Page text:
If you were a bug, which creepy-crawly would you NOT want to meet in a dark alley Read this and then decide.
Statistically speaking, most bugs should be scared of other bugs rather than rolled-up newspapers or bug spray. Not only do insects frequently go to war against others of their own species, but they also battle top predators such as wasps, spiders and centipedes.
If you’re a fly, bee, millipede, moth or beetle, which creepy-crawlies would you not want to meet in a dark alley?
With their bright red polka-dot shells, lady beetles (Coccinellidae) are some of the cutest insects out there. But for aphids, mites and scale insects — three pests that can do serious damage to your garden — the ladybug is anything but cute.
Both adult lady beetles and ladybeetle larvae subsist almost entirely on aphids, mites and scale insects. Lady beetles will even lay their eggs right in the heart of an aphid colony in order to ensure their young have a convenient and abundant food supply.
With their delicate oval wings and iridescent green coloring, these distant cousins to the beetle are a popular choice for biological control of aphids and other garden pests. Both the adults and their larvae also feed on other insects, such as whiteflies and moths.
However, green lacewing larvae are particularly voracious and have been nicknamed "aphid lions.” They commonly disguise themselves with loose soil, dead leaves and other debris to get a jump on their prey. The antlion's, a member of the same order (Neuroptera) as the green lacewing, is equally famous for digging pits to ensnare and fiercely attack its favorite source of protein: ants.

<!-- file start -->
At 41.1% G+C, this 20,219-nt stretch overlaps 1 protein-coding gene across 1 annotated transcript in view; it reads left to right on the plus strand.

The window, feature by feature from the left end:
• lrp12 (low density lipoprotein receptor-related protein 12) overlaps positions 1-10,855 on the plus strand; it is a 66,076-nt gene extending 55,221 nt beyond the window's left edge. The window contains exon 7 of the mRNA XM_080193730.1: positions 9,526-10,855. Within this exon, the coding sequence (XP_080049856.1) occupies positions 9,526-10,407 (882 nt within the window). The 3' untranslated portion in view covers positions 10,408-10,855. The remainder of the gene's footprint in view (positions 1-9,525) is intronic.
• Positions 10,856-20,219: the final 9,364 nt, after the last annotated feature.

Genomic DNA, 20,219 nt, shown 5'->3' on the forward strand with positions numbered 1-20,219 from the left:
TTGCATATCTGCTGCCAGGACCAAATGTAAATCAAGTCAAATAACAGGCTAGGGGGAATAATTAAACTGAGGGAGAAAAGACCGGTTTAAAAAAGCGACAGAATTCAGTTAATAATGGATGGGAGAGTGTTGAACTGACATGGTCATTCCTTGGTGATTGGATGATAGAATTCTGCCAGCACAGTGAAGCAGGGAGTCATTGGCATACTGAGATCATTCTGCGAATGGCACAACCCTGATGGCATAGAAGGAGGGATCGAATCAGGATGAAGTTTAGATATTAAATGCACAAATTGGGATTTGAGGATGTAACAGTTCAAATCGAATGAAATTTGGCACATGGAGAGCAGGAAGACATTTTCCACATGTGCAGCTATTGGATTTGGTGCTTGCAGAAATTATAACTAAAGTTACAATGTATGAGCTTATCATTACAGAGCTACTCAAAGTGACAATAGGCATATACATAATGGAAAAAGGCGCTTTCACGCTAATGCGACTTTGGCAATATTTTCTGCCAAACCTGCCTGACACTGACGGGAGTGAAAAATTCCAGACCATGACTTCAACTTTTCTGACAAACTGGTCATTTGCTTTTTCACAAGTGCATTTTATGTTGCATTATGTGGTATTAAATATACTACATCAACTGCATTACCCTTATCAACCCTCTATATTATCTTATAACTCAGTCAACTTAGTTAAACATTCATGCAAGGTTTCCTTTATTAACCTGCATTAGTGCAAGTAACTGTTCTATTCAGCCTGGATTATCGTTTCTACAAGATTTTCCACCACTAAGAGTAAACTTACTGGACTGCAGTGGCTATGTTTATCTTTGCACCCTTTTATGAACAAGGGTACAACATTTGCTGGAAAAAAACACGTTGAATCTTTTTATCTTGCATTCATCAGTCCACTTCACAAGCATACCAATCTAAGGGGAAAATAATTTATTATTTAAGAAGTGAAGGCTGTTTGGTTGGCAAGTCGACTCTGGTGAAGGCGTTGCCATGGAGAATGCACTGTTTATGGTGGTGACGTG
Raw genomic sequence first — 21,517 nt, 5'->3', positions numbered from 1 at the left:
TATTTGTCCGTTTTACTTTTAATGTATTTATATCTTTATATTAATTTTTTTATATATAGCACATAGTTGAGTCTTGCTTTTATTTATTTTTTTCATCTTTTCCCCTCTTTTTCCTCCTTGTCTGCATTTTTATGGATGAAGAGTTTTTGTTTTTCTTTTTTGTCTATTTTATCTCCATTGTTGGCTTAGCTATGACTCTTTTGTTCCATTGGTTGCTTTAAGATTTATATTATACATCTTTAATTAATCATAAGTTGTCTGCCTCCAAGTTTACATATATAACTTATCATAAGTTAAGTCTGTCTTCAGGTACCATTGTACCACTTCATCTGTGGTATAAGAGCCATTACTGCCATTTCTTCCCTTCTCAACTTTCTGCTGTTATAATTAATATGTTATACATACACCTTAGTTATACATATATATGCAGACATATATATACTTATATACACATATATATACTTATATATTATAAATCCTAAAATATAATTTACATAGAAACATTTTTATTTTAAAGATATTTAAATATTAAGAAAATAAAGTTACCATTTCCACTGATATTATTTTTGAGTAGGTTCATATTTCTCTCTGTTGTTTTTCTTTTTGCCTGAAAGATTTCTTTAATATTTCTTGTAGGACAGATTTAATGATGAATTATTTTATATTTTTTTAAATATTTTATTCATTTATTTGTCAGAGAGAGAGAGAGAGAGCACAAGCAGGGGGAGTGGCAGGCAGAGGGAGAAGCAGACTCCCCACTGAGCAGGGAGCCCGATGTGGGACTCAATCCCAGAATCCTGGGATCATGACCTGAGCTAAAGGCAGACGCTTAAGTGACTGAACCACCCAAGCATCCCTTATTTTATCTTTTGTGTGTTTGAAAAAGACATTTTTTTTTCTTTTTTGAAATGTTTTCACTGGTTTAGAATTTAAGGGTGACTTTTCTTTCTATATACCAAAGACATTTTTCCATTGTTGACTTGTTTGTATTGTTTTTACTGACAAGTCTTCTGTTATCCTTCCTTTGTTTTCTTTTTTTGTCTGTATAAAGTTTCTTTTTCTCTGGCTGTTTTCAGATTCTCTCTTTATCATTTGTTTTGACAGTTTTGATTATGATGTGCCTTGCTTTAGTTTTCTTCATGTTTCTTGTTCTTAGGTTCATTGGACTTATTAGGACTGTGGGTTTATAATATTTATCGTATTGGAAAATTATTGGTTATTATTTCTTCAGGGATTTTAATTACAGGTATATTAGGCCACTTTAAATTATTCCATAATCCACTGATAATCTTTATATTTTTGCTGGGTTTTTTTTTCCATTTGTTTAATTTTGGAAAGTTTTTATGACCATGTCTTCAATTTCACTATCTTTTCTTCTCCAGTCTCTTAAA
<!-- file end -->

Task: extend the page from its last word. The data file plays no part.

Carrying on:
Watch an antilon's method of attack.
Spined Soldier Bug
This predator doesn't discriminate much when it comes to eating other bugs. Podisus maculiventris, or the spined soldier bug, can be found in every region of the United States and earns its name not from the points on its shield-like back, but from the spiky protuberances on its legs. Another beneficial insect, the spined soldier bug is particularly fond of the larvae of several species of crop beetles (grubs), caterpillars and worms.
As apt as it may be, the name "assassin bug” refers not to a single insect but an entire family of predators called Reduviidae. Whether the particular species specializes in ants, bed bugs, cockroaches, flies or caterpillars, all assassin bugs are expert hunters that like to stab the bugs they trap with their prominent snout, inject their digestive juices into their prey, and suck the poor victim dry.
Humans also need to beware of assassin bugs. One variety, deceptively called the “kissing bug” (Triatominae), is a blood-sucker known to spread Chagas disease.
It can be hard to turn your eyes away from the praying mantis in the same way it can be hard to turn off a scary movie. The praying mantis excels at stealthy stalking and quick ambushes. Its long appendages are specially designed for snatching and holding onto its prey with a vise-like grip. Mosquitoes, flies, moths, butterflies, bees, beetles and even some spiders, small birds and frogs must beware of this killer bug.
Flies are more commonly prey, not predators, but Tachinidae is a species of fly that has turned the tables on bigger, stronger insects. Tachnid flies deposit their eggs either on or within another insect, and their young grow up on the steady diet offered by the unwilling host.
Caterpillars and beetles are particularly popular prey for these parasitic flies, some of whom even sport an oviscapt: a special biological instrument designed to penetrate soft tissue and exoskeletons alike and deliver eggs directly to the host’s inner organs. Meanwhile, adult tachnids augment their diet of pollen and nectar with aphids and mealybugs.
The vast majority of bagworm or case moths, so-called for their habit of building extra protection around their cocoons in the form of loose earth and dead vegetation, are herbivores that can infest and significantly damage trees. However, one Central American species of bagworm, Perisceptis carnivora, dines on tough customers like ants, spiders, wasps, crickets and beetles.
More gruesomely, this caterpillar constructs its “bag” from its own leftovers. As described by Diomedes Quintero, one of the entomologists credited with discovering this strange creature, the case of the Perisceptis carnivora is “studded with fragments of other insects.